The CIGS modules (10 x 10  cm2 total area) were evaluated by angle-resolved I-V-measurements. Here, the hot embossed PMMA foil could show its full potential by almost doubling the photocurrent output at high angles of incidence, clearly outperforming the uncoated devices (Fig. 4B).

Fig. 4: Opto-electrical properties of CIGS single solar cells and mini modules, both under laboratory and under outdoor conditions [3]. A) EQE spectra of single CIGS solar cells with different cover layers. B) Relative gain in short circuit current for CIGS mini modules (10 cm x 10 cm) as a function of the light incidence angle and for different top layer configurations and reference devices. C) Results of outdoor performance monitoring of a CIGS mini modules equipped with a PMMA rose petal replica in Karlsruhe, Germany. The daily overall photocurrent gain was calculated with respect to modules only encapsulated by a planar glass cover layer.


3.4 Outdoor tests of ­replica-covered solar modules

To make sure the improvements measured under lab conditions due to the implementation of hot embossed PMMA foils still holds true under realistic operating conditions, CIGS modules were tested outside for 28 days (Fig. 4C). The average gain of generated photocurrent was around 5 %, comparing a solar module with glass encapsulation and hot embossed PMMA foil with a solar module with glass encapsulation and flat PMMA foil. During this time, no significant soiling or degradation of the structured foils could be ­observed.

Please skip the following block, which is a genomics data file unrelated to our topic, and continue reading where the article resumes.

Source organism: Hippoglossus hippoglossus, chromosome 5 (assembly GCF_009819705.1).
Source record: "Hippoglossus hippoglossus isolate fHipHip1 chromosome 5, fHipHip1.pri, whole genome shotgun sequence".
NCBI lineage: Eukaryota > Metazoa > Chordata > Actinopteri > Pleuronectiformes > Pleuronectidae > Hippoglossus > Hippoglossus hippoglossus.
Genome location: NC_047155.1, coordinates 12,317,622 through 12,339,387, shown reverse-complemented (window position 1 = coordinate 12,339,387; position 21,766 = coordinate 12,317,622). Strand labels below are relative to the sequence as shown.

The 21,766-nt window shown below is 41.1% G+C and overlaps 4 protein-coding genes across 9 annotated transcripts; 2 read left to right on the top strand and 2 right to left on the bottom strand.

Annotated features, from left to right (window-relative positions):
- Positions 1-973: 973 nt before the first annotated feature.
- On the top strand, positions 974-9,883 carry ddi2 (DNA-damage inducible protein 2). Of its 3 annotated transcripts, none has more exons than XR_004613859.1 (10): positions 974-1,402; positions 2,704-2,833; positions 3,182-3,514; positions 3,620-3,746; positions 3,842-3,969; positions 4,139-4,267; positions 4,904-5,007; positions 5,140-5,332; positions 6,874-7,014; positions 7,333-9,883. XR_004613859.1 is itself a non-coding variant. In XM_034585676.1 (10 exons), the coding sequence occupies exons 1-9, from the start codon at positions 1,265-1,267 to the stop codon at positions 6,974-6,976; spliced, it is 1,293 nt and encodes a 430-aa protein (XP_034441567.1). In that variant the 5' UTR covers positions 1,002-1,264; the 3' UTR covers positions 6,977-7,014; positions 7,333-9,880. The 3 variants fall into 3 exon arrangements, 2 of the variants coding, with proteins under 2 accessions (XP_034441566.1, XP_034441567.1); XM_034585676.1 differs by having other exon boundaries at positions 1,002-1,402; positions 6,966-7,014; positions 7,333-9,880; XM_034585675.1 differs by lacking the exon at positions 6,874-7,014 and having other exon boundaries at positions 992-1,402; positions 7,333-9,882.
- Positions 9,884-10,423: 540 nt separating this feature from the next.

3.5 Reduced polarized light pollution of replica-covered solar modules

An important characteristic of the rose petal surface texture, namely that the very small amount of light that is still being reflected is mostly depolarized light, is of great relevance in view of the current mass extinction of insects. Conventional, glass-covered solar modules reflect light with a predominantly horizontal polarization direction, which can trigger misleading behavioral reflexes in polarotactic insects (polarotaxis = orientation of an organism in line with the plane of polarization of polarized light). The surfaces of solar modules can actually be confused with water surfaces or the bodies of host animals, which can lead to (­erroneous) egg deposition or foraging. Both types of such misguided behavior can cause massive damage to such insect populations.